Time
13 hours 9 minutes
Difficulty
Intermediate
CEU/CPE
13

Video Transcription

00:00
Hello and welcome to another penetration testing execution Standard discussion Today we're going to talk about example avenues of attack within the exploitation section of the Pee test standard.
00:11
Now quick disclaimer Pee Test videos do cover tools and techniques that could be used for system hacking, so any tools discuss or demonstrated should be researched and understood by the user.
00:22
Please research your laws and regulations, and you're given area to ensure that you're not violating any regulations through the use of such tools or techniques. While we're having fun, we don't want to get into any trouble with the law. So what are the overall objectives of today's discussion?
00:37
We're simply going to go through and describes him different types of attacks. And so we're gonna look at Web application,
00:43
USB drive deployment, memory based exploits, and we're going to look a C V E for GPU cracking. And so
00:51
again, these are just four of many different types of attack vectors. We're just going to go through some common ones
00:59
now. Web application attacks are common, and they're probably one of the better ways to get into systems where organizations have Web facing. Resource is and so cross site scripting is typically not sophisticated and can be executed with tools or scripts,
01:15
and it involves getting the site to execute arbitrary or malicious script code.
01:19
Did an attacker up loads? And so this is one of the OSS top 10
01:23
SQL injection most common form of SQL injection of crows. When an attacker enters malicious SQL code into a field on a Web page and the server side code submits it to the database without properly sanitizing it first,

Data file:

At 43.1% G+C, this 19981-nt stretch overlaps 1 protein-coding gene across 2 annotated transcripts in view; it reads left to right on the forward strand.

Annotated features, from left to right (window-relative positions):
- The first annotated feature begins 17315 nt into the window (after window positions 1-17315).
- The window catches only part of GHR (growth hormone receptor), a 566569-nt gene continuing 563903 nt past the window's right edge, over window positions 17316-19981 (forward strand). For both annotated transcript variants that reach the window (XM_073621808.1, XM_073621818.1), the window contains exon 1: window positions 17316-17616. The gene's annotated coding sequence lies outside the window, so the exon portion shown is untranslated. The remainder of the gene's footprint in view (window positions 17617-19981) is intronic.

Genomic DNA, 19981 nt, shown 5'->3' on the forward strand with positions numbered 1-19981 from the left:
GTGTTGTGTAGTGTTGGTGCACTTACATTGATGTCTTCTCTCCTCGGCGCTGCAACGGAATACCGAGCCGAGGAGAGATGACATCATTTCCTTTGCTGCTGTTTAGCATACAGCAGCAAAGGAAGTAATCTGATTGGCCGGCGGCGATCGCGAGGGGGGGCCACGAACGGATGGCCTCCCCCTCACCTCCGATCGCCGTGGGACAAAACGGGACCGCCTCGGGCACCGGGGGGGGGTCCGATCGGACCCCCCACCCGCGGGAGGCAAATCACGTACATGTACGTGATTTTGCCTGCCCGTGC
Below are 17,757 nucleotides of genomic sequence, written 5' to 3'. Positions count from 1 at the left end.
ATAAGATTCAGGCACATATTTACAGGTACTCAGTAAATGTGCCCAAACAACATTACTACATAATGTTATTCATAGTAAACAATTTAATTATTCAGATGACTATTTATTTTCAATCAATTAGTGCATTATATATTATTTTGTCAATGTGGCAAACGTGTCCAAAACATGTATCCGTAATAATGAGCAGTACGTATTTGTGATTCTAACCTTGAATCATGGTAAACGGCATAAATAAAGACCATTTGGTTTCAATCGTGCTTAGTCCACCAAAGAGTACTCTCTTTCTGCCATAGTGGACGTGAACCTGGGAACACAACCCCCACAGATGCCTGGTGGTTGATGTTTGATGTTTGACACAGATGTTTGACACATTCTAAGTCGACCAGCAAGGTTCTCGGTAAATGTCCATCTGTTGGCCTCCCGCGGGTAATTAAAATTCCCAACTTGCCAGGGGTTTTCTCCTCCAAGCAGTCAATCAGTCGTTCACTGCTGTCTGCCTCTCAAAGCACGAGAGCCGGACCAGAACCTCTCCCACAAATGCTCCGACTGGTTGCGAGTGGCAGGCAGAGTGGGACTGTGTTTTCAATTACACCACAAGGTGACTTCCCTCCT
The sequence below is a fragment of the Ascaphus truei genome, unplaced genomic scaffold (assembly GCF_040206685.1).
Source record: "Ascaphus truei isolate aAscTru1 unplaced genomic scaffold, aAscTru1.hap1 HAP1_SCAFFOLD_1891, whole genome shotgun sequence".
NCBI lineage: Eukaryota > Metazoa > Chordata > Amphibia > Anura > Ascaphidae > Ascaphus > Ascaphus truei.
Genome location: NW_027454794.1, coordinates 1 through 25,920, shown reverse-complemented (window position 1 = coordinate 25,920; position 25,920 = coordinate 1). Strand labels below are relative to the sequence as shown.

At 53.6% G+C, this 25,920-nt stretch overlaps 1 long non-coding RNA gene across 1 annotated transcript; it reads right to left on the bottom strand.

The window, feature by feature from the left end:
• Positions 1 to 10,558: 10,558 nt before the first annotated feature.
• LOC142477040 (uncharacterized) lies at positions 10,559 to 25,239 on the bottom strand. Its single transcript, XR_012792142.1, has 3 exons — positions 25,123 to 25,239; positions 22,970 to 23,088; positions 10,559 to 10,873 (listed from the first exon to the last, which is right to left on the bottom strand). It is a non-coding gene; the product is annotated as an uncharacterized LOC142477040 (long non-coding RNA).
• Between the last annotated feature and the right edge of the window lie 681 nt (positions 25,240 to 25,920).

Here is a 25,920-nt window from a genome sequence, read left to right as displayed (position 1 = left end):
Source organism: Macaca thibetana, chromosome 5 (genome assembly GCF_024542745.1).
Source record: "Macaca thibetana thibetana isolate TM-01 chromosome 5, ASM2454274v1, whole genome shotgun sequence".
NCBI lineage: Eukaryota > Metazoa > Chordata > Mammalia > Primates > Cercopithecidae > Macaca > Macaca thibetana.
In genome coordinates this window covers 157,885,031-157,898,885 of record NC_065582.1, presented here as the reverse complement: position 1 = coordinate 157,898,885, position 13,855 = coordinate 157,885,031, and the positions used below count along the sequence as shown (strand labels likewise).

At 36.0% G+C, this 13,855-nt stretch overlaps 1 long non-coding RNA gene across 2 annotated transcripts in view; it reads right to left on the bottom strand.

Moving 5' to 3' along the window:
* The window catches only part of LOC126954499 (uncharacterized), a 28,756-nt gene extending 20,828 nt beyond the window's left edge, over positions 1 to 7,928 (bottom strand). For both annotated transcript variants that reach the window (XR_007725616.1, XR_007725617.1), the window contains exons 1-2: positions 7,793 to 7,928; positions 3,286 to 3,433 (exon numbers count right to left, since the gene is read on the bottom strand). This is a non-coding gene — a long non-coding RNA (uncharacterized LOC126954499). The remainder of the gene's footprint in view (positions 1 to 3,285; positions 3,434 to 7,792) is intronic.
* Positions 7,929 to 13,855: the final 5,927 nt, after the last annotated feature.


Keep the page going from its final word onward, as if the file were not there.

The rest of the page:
01:37
also very common within the WASP testing methodology, SQL injection and cross site scripting or some core ways that Attackers commonly
01:45
bypassed things like Pharrell's and just get straight into the back end servers and are able to pull database tables and things of that nature
01:55
and then expose sensitive information
01:57
paths traverse A LL. Is the ability to access unauthorized files or directories outside of the Web root holder. This could lead to credential exposure and other forms of data exposure. So with Lennox space systems and things of that nature, we've got directories that we don't wanna have exposed to the world. Local file inclusion is when an attacker uses directory reversal
02:16
or a similar mechanism to induce the Web application executed file residing elsewhere on the server.
02:23
So all of these are common Web application attack types. Now, remember when were talking about denial of service and distributed mile of service attacks
02:32
we can use in this case multiple systems to overload the server or resource. In some cases, there are exploits out there that, when acted upon, they will cause a denial of service type, symptom or response from the server.
02:46
We always wanna have explicit permission before doing these types of tests, or if we're going to discuss on do denial of service test, and we may want to replicate the environment and do testing against that, too. Then validate a proof of concept or an exploit as being able to
03:01
induced denial of service conditions. And so always keep that in mind when, when thinking about this and reference your rules of engagement and your scope of work
03:09